A SCULPTURAL CHAISE LONGUE BY NANNA AND JØRGEN DITZEL EMERGES FROM OBSCURITY
LOT 866/1272 Bruun Rasmussen Nordic Design International Auction 866/September 28–29, 2016: Chaise longue designed by Nanna Ditzel and Jørgen Ditzel, made by I/S Knud Willadsen, 1951. Estimated at 80,000– 120,000 kr (≈$12,000–18,000), the piece sold for 170,000 kr (≈$25,500). Some reasons for the high price:
BORN TO BUILD
Born in 1923, Nanna Ditzel came into the world at just the right moment to make her place in history as the “first lady of Scandinavian design.” Only a year after her birth, her future teacher Kaare Klint established a furniture school at the Royal Academy of Fine Arts in Copenhagen. And soon thereafter, in 1927, the Copenhagen Cabinetmakers’ Guild inaugurated a series of exhibitions intended to raise the profile of fine Danish cabinetmaking and combat the rise of cheaper, poor quality mass-produced pieces. As these institutions came to maturity, so did Ditzel—in time for her impressive and impression-making participation. After apprenticing as a cabinetmaker, she enrolled in the Royal Academy of Fine Arts in 1945 and began, with her future husband, Jørgen, to enter the competitions associated with the Cabinetmakers’ Guild’s exhibitions. While they earned second prize for their work that first year, Nanna and Jørgen won the competition in 1950 with a small wicker chair that one critic described as “one of the most beautiful chairs to be exhibited this year”—a modest compliment for a top prize.
Jørgen Ditzel died in 1961, but Nanna’s career continued for another forty years. In the productive postwar period of the 1950s and ‘60s, experimentation in materials and form fueled her craft, producing a design portfolio that was diverse in mediums and aesthetically agile, adapting to the tastes of the times. Acclaim for Nanna’s jewelry in particular came as quickly as it had for her furniture, including for the singular designs that helped define the jewelry of the famous Georg Jensen firm in the second half of the twentieth century. But she stayed true to her cabinetmaking roots, appreciating the profundity of a simple chair, once observing, “The chair is the most interesting item of furniture. . . . To be sure, a chair is for sitting in, but it also expresses an age, eroticism, essence, human feelings, dreams.”
CHAISE LONGUE OF LORE
Ditzel’s work is well known and frequently produced, even today, which is why the rediscovery of a little-known original piece caused jubilation. For the Copenhagen Cabinetmakers’ Guild Exhibition of 1951, the Ditzels designed, with painter Gunnar Aagaard Andersen, a dreamy bedroom space for Knud Willadsen Cabinetmakers that included a bed, table with mirror, and this chaise longue. At the time, critic Erik Lassen commented that the chaise longue, “which resembles a quarter of a bathtub on a wooden frame, is a fine piece of furniture, but it is a little too hard and probably ought to have had padded upholstery with buttons.” Peter Kjelgaard, head of design and twentieth-century decorative art at Bruun Rasmussen, says he thinks the chaise “stands out as a unique example of trying to create a poetic sculptural ‘woman’s’ piece of furniture within the constraints of a tradition of craftsmanship among cabinetmakers [who were] predominantly male.” Perhaps as a traditionally feminine piece, interpreted for modernity, the chaise longue also foreshadows Ditzel’s interest in creating seating with adaptable uses.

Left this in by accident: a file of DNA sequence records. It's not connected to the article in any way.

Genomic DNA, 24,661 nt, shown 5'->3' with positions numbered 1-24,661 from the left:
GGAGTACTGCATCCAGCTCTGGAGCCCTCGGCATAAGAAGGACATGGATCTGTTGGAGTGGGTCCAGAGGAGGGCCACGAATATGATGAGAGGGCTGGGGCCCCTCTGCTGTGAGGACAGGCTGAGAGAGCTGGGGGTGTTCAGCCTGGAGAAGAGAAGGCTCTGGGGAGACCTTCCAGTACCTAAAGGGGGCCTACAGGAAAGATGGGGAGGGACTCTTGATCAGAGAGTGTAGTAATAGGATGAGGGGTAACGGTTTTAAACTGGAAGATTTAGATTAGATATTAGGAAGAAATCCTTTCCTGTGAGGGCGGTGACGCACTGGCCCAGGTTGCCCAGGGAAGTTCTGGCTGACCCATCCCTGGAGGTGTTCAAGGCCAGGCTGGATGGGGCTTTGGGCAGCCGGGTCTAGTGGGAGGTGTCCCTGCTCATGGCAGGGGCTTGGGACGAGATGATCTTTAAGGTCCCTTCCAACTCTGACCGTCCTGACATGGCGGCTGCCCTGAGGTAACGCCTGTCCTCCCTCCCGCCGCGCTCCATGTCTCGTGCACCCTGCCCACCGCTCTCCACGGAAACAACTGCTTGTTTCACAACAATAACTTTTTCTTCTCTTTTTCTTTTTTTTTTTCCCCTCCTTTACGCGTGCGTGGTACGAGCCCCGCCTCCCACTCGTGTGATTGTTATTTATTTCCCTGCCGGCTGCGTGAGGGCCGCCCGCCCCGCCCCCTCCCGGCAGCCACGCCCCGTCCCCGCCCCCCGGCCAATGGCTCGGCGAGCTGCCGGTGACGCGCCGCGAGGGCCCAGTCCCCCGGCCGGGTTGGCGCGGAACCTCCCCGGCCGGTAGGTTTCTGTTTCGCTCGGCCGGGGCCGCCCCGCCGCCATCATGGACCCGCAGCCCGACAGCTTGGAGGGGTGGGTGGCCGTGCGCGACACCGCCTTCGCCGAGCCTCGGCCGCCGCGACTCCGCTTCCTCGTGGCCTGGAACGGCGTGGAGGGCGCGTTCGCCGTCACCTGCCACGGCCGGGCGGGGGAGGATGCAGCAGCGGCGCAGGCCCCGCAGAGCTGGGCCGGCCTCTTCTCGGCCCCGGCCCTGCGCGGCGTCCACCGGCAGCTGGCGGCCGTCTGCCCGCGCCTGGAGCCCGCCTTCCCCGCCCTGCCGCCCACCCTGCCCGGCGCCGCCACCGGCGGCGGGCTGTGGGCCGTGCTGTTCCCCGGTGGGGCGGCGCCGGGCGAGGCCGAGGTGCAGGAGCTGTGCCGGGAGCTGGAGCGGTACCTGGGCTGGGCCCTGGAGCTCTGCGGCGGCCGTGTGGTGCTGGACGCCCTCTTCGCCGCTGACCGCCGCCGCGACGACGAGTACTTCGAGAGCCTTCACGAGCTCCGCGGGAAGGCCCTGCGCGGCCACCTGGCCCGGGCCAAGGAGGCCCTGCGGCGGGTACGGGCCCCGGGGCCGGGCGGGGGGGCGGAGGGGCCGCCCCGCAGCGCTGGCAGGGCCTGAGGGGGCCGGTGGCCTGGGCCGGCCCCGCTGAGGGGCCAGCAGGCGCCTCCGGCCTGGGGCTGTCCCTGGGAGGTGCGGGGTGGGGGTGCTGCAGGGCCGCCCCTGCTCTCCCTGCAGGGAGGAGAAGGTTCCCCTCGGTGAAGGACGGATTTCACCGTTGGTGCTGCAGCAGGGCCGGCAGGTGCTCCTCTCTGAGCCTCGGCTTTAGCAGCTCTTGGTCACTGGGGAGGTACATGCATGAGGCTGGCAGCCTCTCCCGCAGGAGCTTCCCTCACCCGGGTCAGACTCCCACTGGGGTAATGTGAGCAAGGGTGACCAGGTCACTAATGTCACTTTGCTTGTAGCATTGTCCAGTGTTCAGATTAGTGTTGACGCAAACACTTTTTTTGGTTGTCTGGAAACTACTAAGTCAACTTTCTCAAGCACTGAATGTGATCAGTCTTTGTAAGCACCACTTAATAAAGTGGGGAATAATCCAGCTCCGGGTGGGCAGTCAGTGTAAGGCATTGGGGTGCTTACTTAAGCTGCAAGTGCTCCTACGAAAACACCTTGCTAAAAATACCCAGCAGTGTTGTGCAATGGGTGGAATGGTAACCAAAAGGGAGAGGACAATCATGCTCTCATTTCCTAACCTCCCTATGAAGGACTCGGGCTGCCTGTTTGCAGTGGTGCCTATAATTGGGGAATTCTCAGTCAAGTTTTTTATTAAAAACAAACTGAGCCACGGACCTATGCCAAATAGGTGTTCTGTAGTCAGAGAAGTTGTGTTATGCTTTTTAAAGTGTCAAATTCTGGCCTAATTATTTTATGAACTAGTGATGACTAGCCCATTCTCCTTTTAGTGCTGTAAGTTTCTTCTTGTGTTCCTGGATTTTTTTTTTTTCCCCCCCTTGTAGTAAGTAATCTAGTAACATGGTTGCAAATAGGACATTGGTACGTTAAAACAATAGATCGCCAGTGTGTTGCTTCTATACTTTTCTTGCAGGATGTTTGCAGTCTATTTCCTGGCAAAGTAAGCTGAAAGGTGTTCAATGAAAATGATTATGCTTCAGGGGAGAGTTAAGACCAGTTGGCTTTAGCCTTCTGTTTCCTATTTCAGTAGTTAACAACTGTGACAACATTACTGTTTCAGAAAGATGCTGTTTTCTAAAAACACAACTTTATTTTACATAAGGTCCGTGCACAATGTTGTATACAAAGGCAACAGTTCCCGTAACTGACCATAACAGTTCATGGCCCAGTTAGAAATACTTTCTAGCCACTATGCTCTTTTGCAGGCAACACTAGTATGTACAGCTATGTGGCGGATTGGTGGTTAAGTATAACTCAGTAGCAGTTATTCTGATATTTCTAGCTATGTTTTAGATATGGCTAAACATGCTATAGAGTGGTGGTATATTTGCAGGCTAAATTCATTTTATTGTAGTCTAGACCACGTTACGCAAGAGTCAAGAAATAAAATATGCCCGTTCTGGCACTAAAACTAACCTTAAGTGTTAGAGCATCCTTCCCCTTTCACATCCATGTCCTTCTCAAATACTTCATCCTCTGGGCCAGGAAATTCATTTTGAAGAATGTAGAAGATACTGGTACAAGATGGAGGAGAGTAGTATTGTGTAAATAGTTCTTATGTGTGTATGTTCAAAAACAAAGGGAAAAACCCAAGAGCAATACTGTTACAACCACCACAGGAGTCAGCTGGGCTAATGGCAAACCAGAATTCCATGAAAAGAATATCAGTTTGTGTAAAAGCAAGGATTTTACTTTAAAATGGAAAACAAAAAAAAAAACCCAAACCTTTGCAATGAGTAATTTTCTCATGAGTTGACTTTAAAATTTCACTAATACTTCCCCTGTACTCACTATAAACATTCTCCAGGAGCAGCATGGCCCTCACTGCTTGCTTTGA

Known to admirers of the Ditzels’ work almost solely through photographs, particularly from the 1951 exhibition, the chaise longue came to Bruun Rasmussun from the estate of Margrethe Schanne, the Danish ballerina most famous for her performance in La Sylphide, a role that was garnering her acclaim around the time she likely acquired the piece from the up-and-coming designers. Imagine Kjelgaard’s astonishment on encountering it while assessing Schanne’s estate: “I was stunned to see this chaise longue for the first time in reality” he says. He was able to confirm that it was the piece known from exhibition photography by matching the grain pattern in the wood. And so from its quiet poise in a ballerina’s apartment, the chaise longue was brought back into the spotlight.
NANNA ON POINTE
Ditzel’s designs make frequent appearances at auction, owing to her expansive and prolific career. Furniture, jewelry, the occasional textile— her own and work produced with collaborators— all have a long history with collectors. However, to the Ditzel connoisseur, the chaise longue represents a rare form for the designer, making it essential for an enviable collection. And, as Kjelgaard charmingly observes, “It fit so well with the narrative of Nanna Ditzel and poetic femininity that the piece came from an acclaimed female artist light on her toes.” The other four Ditzel pieces in the Bruun Rasmussen sale were priced based on precedent, but the chaise longue, while still priced conservatively for a rare find, received a boost in its estimate due to its novelty. With many interested buyers—and countless curious onlookers—the chaise was sold to a private collector who is a steady and enthusiastic supporter of Ditzel’s work. As Schanne and her husband, Kjeld Noack, left no heirs, profits from the sale were donated to a charity for young artists. The other Ditzel pieces made for spritely sales as well, but the chaise longue earned the star bow at the highest price.